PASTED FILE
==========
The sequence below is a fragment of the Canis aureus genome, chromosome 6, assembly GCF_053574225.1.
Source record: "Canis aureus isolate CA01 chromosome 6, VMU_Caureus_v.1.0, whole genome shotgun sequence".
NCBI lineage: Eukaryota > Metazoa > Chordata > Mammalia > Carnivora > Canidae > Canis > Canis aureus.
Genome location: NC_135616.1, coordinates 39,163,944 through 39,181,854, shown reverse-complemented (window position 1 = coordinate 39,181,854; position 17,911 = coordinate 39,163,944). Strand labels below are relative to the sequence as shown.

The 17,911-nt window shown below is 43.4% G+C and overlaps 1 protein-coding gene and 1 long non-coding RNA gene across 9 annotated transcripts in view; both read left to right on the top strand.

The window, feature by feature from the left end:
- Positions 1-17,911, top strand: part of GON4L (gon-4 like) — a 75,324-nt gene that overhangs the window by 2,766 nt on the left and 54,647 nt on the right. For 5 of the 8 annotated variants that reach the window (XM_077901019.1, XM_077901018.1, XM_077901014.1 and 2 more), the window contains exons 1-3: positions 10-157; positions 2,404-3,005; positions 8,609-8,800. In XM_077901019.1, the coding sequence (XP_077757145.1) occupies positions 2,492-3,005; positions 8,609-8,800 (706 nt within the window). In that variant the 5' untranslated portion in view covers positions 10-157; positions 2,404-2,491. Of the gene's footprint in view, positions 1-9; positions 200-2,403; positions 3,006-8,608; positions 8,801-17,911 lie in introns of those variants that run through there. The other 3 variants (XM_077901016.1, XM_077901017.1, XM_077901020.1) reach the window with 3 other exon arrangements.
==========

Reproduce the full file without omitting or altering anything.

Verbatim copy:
The sequence below is a fragment of the Canis aureus genome, chromosome 6, assembly GCF_053574225.1.
Source record: "Canis aureus isolate CA01 chromosome 6, VMU_Caureus_v.1.0, whole genome shotgun sequence".
NCBI lineage: Eukaryota > Metazoa > Chordata > Mammalia > Carnivora > Canidae > Canis > Canis aureus.
Genome location: NC_135616.1, coordinates 39,163,944 through 39,181,854, shown reverse-complemented (window position 1 = coordinate 39,181,854; position 17,911 = coordinate 39,163,944). Strand labels below are relative to the sequence as shown.

The 17,911-nt window shown below is 43.4% G+C and overlaps 1 protein-coding gene and 1 long non-coding RNA gene across 9 annotated transcripts in view; both read left to right on the top strand.

The window, feature by feature from the left end:
- Positions 1-17,911, top strand: part of GON4L (gon-4 like) — a 75,324-nt gene that overhangs the window by 2,766 nt on the left and 54,647 nt on the right. For 5 of the 8 annotated variants that reach the window (XM_077901019.1, XM_077901018.1, XM_077901014.1 and 2 more), the window contains exons 1-3: positions 10-157; positions 2,404-3,005; positions 8,609-8,800. In XM_077901019.1, the coding sequence (XP_077757145.1) occupies positions 2,492-3,005; positions 8,609-8,800 (706 nt within the window). In that variant the 5' untranslated portion in view covers positions 10-157; positions 2,404-2,491. Of the gene's footprint in view, positions 1-9; positions 200-2,403; positions 3,006-8,608; positions 8,801-17,911 lie in introns of those variants that run through there. The other 3 variants (XM_077901016.1, XM_077901017.1, XM_077901020.1) reach the window with 3 other exon arrangements.